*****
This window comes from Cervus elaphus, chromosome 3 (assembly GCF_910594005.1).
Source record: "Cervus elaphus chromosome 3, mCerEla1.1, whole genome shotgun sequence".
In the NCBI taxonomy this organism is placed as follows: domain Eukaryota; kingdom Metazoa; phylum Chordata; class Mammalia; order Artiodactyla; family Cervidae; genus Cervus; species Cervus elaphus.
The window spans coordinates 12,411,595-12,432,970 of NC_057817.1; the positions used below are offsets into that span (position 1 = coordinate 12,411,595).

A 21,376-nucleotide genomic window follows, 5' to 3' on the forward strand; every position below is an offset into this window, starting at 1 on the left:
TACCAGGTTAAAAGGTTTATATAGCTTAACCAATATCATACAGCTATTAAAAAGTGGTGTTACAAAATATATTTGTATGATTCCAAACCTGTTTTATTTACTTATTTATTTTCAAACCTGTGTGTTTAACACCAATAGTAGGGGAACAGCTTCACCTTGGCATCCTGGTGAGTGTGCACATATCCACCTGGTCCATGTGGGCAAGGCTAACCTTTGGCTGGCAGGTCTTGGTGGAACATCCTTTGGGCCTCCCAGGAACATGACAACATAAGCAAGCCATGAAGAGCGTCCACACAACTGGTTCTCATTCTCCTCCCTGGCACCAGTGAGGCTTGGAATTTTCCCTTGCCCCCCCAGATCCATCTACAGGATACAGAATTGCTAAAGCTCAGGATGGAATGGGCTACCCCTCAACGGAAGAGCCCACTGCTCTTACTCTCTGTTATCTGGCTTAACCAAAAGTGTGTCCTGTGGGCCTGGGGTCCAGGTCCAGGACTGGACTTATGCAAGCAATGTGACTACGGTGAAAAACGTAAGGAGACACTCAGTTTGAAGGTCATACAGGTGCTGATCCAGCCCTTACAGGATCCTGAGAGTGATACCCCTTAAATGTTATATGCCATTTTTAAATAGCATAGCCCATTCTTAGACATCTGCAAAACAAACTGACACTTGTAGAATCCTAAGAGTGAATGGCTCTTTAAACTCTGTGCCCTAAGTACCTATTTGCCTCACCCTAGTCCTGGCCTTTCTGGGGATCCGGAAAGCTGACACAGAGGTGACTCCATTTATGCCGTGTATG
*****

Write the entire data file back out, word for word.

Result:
This window comes from Cervus elaphus, chromosome 3 (assembly GCF_910594005.1).
Source record: "Cervus elaphus chromosome 3, mCerEla1.1, whole genome shotgun sequence".
In the NCBI taxonomy this organism is placed as follows: domain Eukaryota; kingdom Metazoa; phylum Chordata; class Mammalia; order Artiodactyla; family Cervidae; genus Cervus; species Cervus elaphus.
The window spans coordinates 12,411,595-12,432,970 of NC_057817.1; the positions used below are offsets into that span (position 1 = coordinate 12,411,595).

A 21,376-nucleotide genomic window follows, 5' to 3' on the forward strand; every position below is an offset into this window, starting at 1 on the left:
TACCAGGTTAAAAGGTTTATATAGCTTAACCAATATCATACAGCTATTAAAAAGTGGTGTTACAAAATATATTTGTATGATTCCAAACCTGTTTTATTTACTTATTTATTTTCAAACCTGTGTGTTTAACACCAATAGTAGGGGAACAGCTTCACCTTGGCATCCTGGTGAGTGTGCACATATCCACCTGGTCCATGTGGGCAAGGCTAACCTTTGGCTGGCAGGTCTTGGTGGAACATCCTTTGGGCCTCCCAGGAACATGACAACATAAGCAAGCCATGAAGAGCGTCCACACAACTGGTTCTCATTCTCCTCCCTGGCACCAGTGAGGCTTGGAATTTTCCCTTGCCCCCCCAGATCCATCTACAGGATACAGAATTGCTAAAGCTCAGGATGGAATGGGCTACCCCTCAACGGAAGAGCCCACTGCTCTTACTCTCTGTTATCTGGCTTAACCAAAAGTGTGTCCTGTGGGCCTGGGGTCCAGGTCCAGGACTGGACTTATGCAAGCAATGTGACTACGGTGAAAAACGTAAGGAGACACTCAGTTTGAAGGTCATACAGGTGCTGATCCAGCCCTTACAGGATCCTGAGAGTGATACCCCTTAAATGTTATATGCCATTTTTAAATAGCATAGCCCATTCTTAGACATCTGCAAAACAAACTGACACTTGTAGAATCCTAAGAGTGAATGGCTCTTTAAACTCTGTGCCCTAAGTACCTATTTGCCTCACCCTAGTCCTGGCCTTTCTGGGGATCCGGAAAGCTGACACAGAGGTGACTCCATTTATGCCGTGTATG